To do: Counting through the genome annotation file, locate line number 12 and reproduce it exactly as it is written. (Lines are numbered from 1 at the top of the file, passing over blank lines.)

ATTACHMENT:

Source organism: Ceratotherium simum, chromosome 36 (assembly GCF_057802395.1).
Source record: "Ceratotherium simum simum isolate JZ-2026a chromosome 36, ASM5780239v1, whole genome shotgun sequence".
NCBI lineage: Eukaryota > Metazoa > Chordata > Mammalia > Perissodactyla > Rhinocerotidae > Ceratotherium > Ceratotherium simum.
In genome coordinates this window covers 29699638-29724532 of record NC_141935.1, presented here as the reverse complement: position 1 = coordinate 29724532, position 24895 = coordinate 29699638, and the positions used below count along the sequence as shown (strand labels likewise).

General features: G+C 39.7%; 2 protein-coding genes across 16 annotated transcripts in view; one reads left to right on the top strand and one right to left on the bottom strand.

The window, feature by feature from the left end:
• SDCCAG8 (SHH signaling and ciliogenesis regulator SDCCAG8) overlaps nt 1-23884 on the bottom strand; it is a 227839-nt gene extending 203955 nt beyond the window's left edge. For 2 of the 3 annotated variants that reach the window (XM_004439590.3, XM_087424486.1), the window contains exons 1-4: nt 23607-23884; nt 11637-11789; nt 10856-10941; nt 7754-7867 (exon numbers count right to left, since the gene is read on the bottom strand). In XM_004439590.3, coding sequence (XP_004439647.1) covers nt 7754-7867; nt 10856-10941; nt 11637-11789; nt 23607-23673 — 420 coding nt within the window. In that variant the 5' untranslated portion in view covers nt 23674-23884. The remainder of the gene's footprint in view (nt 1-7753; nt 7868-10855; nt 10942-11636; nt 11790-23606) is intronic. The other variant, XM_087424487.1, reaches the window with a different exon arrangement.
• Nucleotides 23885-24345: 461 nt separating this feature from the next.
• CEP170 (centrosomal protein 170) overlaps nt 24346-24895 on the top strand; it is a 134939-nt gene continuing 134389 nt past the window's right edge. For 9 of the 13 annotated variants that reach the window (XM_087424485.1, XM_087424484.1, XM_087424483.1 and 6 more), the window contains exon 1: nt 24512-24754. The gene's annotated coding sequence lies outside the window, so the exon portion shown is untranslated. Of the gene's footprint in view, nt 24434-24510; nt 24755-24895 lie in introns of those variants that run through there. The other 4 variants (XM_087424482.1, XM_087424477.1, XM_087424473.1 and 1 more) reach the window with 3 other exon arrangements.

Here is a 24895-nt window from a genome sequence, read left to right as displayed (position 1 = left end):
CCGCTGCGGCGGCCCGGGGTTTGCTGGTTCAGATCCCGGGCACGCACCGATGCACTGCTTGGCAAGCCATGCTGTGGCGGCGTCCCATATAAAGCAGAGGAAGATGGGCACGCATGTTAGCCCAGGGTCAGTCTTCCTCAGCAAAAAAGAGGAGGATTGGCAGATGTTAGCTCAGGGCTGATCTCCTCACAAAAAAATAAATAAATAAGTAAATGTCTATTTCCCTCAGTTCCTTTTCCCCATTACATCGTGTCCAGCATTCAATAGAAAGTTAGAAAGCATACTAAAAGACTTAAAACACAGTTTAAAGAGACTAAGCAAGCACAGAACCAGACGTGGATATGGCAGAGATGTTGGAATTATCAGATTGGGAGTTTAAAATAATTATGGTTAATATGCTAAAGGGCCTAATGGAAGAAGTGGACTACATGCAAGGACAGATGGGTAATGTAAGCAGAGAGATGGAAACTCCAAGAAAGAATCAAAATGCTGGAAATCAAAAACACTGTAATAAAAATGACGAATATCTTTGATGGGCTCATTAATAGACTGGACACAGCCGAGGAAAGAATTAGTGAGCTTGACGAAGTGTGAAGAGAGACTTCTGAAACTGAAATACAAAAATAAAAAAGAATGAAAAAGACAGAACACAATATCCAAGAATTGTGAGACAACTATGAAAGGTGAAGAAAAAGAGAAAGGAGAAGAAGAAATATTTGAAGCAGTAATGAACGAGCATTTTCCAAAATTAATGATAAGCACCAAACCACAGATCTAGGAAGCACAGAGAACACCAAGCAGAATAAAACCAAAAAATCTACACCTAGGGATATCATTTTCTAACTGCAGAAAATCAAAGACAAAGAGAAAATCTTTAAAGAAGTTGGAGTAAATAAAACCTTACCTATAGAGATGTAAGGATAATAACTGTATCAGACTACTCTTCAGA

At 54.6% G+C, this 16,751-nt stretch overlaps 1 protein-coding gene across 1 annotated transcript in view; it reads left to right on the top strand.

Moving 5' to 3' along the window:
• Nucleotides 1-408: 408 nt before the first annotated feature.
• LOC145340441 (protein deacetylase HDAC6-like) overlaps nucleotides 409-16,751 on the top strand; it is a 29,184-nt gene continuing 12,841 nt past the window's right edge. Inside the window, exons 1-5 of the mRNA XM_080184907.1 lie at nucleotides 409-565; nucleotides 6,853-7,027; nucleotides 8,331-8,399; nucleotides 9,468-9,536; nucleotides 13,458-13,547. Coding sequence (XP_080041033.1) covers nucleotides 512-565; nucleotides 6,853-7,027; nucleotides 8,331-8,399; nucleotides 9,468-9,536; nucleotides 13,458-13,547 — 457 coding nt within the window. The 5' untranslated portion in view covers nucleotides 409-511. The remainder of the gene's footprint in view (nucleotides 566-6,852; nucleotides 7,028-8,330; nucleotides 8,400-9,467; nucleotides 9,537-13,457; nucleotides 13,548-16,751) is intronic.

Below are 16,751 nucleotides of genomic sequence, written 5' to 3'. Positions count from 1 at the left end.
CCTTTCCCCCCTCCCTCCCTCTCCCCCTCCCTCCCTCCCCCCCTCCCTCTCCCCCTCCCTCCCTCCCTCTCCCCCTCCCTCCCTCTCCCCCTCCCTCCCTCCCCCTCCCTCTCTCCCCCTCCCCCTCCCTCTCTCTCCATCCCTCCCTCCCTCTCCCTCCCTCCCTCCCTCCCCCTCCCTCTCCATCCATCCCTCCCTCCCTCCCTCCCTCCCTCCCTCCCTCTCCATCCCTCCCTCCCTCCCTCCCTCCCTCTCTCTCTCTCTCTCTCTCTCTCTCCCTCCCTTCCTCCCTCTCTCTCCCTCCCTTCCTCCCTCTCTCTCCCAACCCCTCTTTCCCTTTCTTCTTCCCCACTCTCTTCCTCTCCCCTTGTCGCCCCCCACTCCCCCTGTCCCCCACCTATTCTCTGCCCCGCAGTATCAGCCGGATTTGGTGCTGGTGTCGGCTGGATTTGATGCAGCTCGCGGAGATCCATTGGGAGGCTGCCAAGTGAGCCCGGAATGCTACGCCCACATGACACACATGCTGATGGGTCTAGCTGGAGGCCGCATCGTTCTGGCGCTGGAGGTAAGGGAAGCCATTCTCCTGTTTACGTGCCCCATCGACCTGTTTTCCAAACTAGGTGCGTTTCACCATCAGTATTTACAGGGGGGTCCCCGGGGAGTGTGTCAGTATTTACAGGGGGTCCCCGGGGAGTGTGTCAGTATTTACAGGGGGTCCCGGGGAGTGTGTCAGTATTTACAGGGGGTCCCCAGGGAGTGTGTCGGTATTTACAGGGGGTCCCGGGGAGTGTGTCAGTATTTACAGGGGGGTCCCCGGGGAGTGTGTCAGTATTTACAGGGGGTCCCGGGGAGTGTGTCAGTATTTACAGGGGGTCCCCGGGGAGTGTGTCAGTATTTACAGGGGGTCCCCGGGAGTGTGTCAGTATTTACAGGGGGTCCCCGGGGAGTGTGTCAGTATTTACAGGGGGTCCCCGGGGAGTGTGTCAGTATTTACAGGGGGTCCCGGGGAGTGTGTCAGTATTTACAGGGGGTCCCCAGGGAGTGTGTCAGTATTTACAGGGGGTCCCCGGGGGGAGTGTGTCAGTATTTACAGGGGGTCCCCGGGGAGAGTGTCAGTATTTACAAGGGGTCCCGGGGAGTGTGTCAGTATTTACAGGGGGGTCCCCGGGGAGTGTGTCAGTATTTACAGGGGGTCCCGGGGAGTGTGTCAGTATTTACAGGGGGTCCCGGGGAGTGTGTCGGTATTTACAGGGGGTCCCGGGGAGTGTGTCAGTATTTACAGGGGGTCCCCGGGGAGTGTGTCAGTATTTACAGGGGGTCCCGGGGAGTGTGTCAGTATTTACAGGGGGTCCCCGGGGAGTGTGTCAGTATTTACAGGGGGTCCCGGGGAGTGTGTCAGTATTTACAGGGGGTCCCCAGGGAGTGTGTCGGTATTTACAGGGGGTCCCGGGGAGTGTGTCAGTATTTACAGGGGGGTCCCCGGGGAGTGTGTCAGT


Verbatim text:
At 54.6% G+C, this 16,751-nt stretch overlaps 1 protein-coding gene across 1 annotated transcript in view; it reads left to right on the top strand.